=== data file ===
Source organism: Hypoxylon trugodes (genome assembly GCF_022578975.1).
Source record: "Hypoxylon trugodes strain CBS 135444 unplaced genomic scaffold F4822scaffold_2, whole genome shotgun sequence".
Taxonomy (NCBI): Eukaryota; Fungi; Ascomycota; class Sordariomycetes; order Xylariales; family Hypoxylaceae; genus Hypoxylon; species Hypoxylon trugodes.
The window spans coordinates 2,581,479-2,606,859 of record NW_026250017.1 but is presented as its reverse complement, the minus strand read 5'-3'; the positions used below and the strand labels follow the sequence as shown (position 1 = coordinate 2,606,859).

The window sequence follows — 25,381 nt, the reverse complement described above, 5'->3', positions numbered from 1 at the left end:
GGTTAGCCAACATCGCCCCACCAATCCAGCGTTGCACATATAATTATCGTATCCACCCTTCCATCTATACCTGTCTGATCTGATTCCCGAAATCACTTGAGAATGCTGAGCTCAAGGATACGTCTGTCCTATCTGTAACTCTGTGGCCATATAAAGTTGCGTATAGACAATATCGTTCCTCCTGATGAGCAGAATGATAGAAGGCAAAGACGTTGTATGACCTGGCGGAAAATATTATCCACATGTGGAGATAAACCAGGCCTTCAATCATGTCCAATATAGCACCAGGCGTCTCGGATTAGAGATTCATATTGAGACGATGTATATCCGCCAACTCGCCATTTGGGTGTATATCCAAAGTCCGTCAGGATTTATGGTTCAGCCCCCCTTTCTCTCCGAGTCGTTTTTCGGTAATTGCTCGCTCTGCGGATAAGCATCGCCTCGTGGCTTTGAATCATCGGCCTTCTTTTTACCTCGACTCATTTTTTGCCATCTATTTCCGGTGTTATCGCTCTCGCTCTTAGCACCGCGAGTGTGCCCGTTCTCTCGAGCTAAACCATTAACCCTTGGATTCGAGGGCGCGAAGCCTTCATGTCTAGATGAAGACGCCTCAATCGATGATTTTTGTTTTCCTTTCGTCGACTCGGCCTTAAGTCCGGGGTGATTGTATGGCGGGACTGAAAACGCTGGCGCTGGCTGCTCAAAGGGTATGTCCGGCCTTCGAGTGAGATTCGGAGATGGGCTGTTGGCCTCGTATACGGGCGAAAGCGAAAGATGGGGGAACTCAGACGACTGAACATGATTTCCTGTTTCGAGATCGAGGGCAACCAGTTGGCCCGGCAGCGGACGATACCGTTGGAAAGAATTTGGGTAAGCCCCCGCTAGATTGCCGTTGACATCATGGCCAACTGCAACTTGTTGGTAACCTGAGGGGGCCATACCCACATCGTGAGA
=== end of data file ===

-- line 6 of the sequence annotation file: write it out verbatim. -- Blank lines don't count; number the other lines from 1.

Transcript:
GGTTAGCCAACATCGCCCCACCAATCCAGCGTTGCACATATAATTATCGTATCCACCCTTCCATCTATACCTGTCTGATCTGATTCCCGAAATCACTTGAGAATGCTGAGCTCAAGGATACGTCTGTCCTATCTGTAACTCTGTGGCCATATAAAGTTGCGTATAGACAATATCGTTCCTCCTGATGAGCAGAATGATAGAAGGCAAAGACGTTGTATGACCTGGCGGAAAATATTATCCACATGTGGAGATAAACCAGGCCTTCAATCATGTCCAATATAGCACCAGGCGTCTCGGATTAGAGATTCATATTGAGACGATGTATATCCGCCAACTCGCCATTTGGGTGTATATCCAAAGTCCGTCAGGATTTATGGTTCAGCCCCCCTTTCTCTCCGAGTCGTTTTTCGGTAATTGCTCGCTCTGCGGATAAGCATCGCCTCGTGGCTTTGAATCATCGGCCTTCTTTTTACCTCGACTCATTTTTTGCCATCTATTTCCGGTGTTATCGCTCTCGCTCTTAGCACCGCGAGTGTGCCCGTTCTCTCGAGCTAAACCATTAACCCTTGGATTCGAGGGCGCGAAGCCTTCATGTCTAGATGAAGACGCCTCAATCGATGATTTTTGTTTTCCTTTCGTCGACTCGGCCTTAAGTCCGGGGTGATTGTATGGCGGGACTGAAAACGCTGGCGCTGGCTGCTCAAAGGGTATGTCCGGCCTTCGAGTGAGATTCGGAGATGGGCTGTTGGCCTCGTATACGGGCGAAAGCGAAAGATGGGGGAACTCAGACGACTGAACATGATTTCCTGTTTCGAGATCGAGGGCAACCAGTTGGCCCGGCAGCGGACGATACCGTTGGAAAGAATTTGGGTAAGCCCCCGCTAGATTGCCGTTGACATCATGGCCAACTGCAACTTGTTGGTAACCTGAGGGGGCCATACCCACATCGTGAGA